Rebounds:  Jusuf Nurkić, McCollum, Lillard, & Crabbe, 2 each

Assist:  Damian Lillard, 4


Points: Sean Kilpatrick, 14

Rebounds:  Rondae Hollis-Jefferson, 5

Assist:  Caris LeVert and Sean Kilpatrick, 3 each

CJ McCollum gets hot, helps Trail Blazers beat Brooklyn and end losing streak

CJ McCollum gets hot, helps Trail Blazers beat Brooklyn and end losing streak

BROOKLYN -- Damian Lillard on Friday said he could sense the Trail Blazers were close to clicking, and on Sunday the Blazers did just that against the Brooklyn Nets. 

Behind a breakaway third quarter that mixed a blend of hot shooting and active defense, the Blazers beat Brooklyn 129-109 at the Barclays Center to end a three game losing streak. 

CJ McCollum had 33 points, including a third-quarter stretch when he hit three three-pointers in a row, and Evan Turner and Meyers Leonard led a productive bench that helped the Blazers (8-7) score a season high.

Brooklyn (4-9) lost its fourth straight despite 21 points from center Brook Lopez.  

Part of the Blazers' third-quarter run was fueled by its much-maligned defense, which entered the game with the NBA's worst defensive rating. Portland had seven consecutive stops in the third, which helped push an 89-78 lead to 97-78.

The Blazers scored a season-high 70 points in the first half, thanks in large part to a prolific effort from the bench. Turner hit 7-of-9 shots and scored 14 and Allen Crabbe (11 points) and Meyers Leonard (9 points, five rebounds). All told, the bench combined to shoot 11 of 15 in the second quarter, when the Blazers scored 38 points and extended their 32-29 lead after the first quarter by three points.

Turner finished with 19 points -- his most since joining Portland in the offseason -- while Leonard added 14 points and 11 rebounds. Both Leonard and Crabbe hit four three pointers and the bench rotation went 18-for-30 from the field before the end of the bench played the final four minutes. 

But it was the offensive excellence of McCollum, who made 12-of-19 shots -- including 6-of-10 from three-point range -- that fueled Portland. It was McCollum's fourth game this season scoring 30 or more points.  His third quarter push allowed Lillard to sit out the fourth quarter after scoring 18 points in 28 minutes.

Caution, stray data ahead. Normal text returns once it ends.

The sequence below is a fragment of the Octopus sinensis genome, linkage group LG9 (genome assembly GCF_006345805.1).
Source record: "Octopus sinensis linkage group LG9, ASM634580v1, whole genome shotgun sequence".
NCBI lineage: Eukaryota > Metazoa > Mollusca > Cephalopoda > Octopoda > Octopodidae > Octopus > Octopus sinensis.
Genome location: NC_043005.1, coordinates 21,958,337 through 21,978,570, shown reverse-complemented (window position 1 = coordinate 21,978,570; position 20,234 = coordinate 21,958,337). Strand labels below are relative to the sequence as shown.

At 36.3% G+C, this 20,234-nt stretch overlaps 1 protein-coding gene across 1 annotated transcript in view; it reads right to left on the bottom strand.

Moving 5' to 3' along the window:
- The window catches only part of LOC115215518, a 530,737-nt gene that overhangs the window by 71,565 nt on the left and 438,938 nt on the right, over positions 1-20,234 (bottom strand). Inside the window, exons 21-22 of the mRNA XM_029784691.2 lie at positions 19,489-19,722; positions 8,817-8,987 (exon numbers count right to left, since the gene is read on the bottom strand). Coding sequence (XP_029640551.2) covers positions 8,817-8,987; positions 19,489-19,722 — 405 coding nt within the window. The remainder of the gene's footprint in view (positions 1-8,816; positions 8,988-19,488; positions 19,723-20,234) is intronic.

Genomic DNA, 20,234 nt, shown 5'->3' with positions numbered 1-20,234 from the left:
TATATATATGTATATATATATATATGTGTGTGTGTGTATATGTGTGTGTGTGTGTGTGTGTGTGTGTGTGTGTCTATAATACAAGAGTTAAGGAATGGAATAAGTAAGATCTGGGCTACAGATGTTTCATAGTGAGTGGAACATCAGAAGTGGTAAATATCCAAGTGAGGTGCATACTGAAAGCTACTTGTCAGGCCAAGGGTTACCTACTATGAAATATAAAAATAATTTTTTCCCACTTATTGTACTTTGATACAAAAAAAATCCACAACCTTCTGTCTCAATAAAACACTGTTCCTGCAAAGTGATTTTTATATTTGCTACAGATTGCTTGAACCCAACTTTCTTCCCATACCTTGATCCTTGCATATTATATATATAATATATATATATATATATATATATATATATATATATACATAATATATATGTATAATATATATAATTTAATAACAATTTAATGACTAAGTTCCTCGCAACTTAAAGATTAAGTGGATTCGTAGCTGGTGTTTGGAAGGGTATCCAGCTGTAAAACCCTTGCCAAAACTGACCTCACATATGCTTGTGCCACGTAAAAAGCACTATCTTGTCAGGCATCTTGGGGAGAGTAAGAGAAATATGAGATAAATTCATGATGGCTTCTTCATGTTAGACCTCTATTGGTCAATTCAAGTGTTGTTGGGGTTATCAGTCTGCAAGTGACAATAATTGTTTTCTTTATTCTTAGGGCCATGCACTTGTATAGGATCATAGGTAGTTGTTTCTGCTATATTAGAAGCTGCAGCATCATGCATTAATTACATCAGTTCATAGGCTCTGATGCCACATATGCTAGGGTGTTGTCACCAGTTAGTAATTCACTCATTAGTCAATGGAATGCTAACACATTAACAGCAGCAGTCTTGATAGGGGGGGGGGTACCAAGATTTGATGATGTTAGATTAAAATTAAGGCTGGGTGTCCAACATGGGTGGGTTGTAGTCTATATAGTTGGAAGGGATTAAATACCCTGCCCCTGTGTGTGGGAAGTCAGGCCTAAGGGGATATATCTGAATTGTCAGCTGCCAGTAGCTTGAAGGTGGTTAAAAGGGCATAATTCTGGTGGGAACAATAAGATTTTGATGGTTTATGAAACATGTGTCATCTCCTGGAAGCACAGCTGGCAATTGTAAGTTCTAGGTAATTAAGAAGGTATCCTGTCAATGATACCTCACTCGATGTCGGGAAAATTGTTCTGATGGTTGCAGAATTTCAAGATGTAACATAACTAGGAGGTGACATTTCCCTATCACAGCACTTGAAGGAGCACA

Ed Davis started his second consecutive game at power forward, and for the second straight game the Blazers outrebounded their opponent, which hadn't happened since opening night. Davis had three points, six rebounds and two blocks in 18 minutes. The Blazers' defense also held Brooklyn to 39.8 percent shooting

Next up: Blazers at New York, 4:30 p.m. Tuesday (CSN)



So should Blazers match the Crabbe deal or not?

So should Blazers match the Crabbe deal or not?

This may not be as simple as it seems. The Brooklyn Nets have offered Allen Crabbe a $75 million, four-year contract that could, with bonuses, creep up to $83 million. The Nets have also apparently promised Crabbe a starting job, which would seem to almost always come attached with that sort of salary.

The promise of being a starter complicates this a bit. But there are several considerations here for the Trail Blazers as they make a decision whether to match that offer:

  • What's it going to take, dollar-wise, to keep Meyers Leonard and Maurice Harkless on the roster? Portland's other two restricted free agents may also get sizeable offers and decisions may have to be made about perhaps allowing one of the three players to leave. I do know one thing -- of the three, Crabbe seems to be the one the team most wants to retain.
  • The idea of Crabbe wanting to become a starting player could complicate this thing. Can he be convinced that the minutes he'll get in Portland will be close to starters' minutes? Does he really know what he's getting himself into with a franchise like Brooklyn -- which figures to be a very poor team? If the money is the same, isn't it better to be a reserve on a good team than a starter on the worst team in basketball? Can Crabbe be convinced of that?
  • Do you take a chance on bringing back a player who would rather be somewhere else?
  • What does Paul Allen think? Don't think for a moment this isn't a factor. He's writing the checks and he needs to sign off on the big deals -- particularly one that would guarantee a bench player nearly $20 million a year for four seasons.
  • It's also important to remember that if Crabbe is retained, he becomes just another big asset for a deal sometime down the road. Yes, he probably has a trade kicker in that contract, but it would still be possible to get a player for him at some point. Acquiring and retaining assets is very important in attempting to rebuild a franchise.
  • I just have to say this: Man, Brooklyn is a little crazy. Crabbe has value at both ends of the court, but this is a player who has never been a starting player over an extended period of time. I cannot imagine offering him this kind of coin without a little more evidence that he can handle the responsibility.

I will wrap this up with my own hunch here: I think they will match. Crabbe has become an integral part of the roster and I don't think they will let him walk.